Now the chancellor is coming under pressure domestically because of new revelations about the role of Russian military intelligence in a cyberattack on the Bundestag in 2015 and a gangland-style execution in Berlin last summer as well as fresh tensions in negotiations on Ukraine, according to German officials.
Merkel underscored the new chill in a foreign policy speech last month.
Russia “supports puppet regimes in parts of eastern Ukraine and attacks western democracies, including Germany, with hybrid resources,” she said.
The U.S. meanwhile is sending senior officials to Vienna on June 22 for arms-control talks with their Russian counterparts. The Trump administration wants Moscow’s help bringing China into broader negotiations to limit all three countries’ nuclear weapons stockpiles.
Merkel’s relationship with Putin, who served as a KGB officer in East Germany before the Berlin Wall collapsed, reached a low point at the end of May.
The German Foreign Ministry summoned the Russian ambassador after federal prosecutors concluded that a Russian military intelligence operative was involved in the 2015 attack on computer networks in the Bundestag.
Merkel said Russia’s involvement was “outrageous” and the Foreign Ministry said Germany will deploy a new EU cybersecurity tool to impose targeted sanctions against suspects.
But the ministry had more to discuss with Ambassador Sergei Nechayev.
‘A very tough and bloody man’
The Aug. 23 murder of a Georgian man in broad daylight in Kleiner Tiergarten park, a short walk from Merkel’s office, triggered tit-for-tat expulsions of diplomats from Berlin and Moscow at the time and Germany’s Federal Prosecutor, which took over the investigation in December, says there is evidence of Russian state involvement in that attack too.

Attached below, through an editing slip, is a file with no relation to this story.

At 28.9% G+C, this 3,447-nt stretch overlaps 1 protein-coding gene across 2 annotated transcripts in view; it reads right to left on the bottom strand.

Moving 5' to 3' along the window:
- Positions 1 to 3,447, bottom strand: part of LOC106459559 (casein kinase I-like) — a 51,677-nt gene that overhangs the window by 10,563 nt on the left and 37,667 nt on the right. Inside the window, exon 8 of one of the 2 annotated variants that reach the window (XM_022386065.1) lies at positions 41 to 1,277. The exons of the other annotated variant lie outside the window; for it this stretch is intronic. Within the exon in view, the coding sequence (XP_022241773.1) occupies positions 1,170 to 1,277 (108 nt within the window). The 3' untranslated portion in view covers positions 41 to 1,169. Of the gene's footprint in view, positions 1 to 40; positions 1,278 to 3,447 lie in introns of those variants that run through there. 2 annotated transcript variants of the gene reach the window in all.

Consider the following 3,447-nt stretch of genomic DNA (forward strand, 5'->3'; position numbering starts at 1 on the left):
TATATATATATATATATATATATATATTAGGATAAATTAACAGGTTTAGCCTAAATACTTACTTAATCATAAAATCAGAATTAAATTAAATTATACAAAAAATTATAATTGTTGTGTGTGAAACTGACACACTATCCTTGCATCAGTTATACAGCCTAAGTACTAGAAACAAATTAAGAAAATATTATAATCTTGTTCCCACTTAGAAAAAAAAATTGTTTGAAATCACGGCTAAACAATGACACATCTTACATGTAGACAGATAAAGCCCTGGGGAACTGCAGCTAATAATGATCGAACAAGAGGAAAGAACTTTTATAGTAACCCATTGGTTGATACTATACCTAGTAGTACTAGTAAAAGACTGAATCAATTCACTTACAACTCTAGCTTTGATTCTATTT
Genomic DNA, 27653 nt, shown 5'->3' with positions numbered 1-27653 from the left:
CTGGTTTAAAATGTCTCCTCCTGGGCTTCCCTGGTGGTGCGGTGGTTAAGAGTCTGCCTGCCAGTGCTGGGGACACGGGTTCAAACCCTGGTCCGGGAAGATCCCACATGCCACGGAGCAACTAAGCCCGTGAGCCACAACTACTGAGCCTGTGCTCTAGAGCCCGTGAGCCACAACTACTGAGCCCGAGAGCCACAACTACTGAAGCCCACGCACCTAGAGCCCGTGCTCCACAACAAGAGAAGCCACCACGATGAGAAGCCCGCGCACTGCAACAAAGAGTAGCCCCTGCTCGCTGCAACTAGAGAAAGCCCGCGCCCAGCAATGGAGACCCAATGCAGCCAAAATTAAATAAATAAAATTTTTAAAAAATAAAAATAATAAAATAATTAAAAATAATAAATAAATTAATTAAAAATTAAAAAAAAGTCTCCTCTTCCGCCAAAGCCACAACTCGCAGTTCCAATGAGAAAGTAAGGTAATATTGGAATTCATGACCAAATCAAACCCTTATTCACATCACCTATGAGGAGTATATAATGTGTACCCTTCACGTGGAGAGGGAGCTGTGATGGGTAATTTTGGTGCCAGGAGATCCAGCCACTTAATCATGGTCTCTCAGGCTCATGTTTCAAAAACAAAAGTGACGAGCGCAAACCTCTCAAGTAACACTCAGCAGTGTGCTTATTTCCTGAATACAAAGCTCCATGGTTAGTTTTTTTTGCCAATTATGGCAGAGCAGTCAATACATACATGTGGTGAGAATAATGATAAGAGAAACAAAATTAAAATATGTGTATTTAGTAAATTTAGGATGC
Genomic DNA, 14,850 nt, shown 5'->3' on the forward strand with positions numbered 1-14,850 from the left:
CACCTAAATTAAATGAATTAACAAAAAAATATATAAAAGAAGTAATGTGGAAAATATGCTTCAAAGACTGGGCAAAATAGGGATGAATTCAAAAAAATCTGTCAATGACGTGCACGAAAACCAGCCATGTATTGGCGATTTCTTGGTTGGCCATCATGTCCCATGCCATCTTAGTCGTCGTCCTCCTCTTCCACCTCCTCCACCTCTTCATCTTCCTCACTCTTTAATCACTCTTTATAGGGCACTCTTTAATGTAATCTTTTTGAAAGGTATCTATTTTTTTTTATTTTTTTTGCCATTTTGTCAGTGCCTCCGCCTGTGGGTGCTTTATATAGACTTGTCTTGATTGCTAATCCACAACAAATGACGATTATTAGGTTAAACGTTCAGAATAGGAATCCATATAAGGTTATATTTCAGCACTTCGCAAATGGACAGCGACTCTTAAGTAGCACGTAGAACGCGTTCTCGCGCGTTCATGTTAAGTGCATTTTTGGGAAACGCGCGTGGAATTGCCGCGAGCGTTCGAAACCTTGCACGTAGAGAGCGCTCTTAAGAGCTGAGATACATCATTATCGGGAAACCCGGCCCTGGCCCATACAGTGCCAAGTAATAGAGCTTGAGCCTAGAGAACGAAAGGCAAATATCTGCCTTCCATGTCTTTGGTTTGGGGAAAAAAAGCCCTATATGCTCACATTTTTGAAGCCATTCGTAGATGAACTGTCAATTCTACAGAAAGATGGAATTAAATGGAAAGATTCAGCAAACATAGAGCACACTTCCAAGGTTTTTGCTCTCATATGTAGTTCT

While officials await the results of the investigation, the ministry says it’s “expressly prepared for further measures” against Moscow.
To cap off the problems, talks aimed at scaling back the fighting in eastern Ukraine are going nowhere with German officials complaining that Russia insists on presenting itself as a mediator in the conflict rather than a participant, according to two people familiar with the talks. The stance undermines the five-year-old Minsk process that set out a framework for negotiations, they said.
Merkel already confronted Putin over the Tiergarten killing at a summit in Paris in December, demanding the Kremlin hand over any information that could help the investigation. But she got little joy.
Putin said that the victim, who had several aliases and is thought to have fought against the Russian army in Chechnya, was “a militant, and a very tough and bloody man.” Russian assistance hasn’t been forthcoming, German officials say.
The Social Democrats, Merkel’s junior coalition partner, has traditionally had a more conciliatory approach to Russia than her Christian Democrats. But even they now are demanding the chancellor stands up to Putin.
“We can’t allow such things to happen on German soil,” Nils Schmid, a senior SPD lawmaker on the Bundestag foreign affairs committee, said in an interview. “We’re not going to accept that.”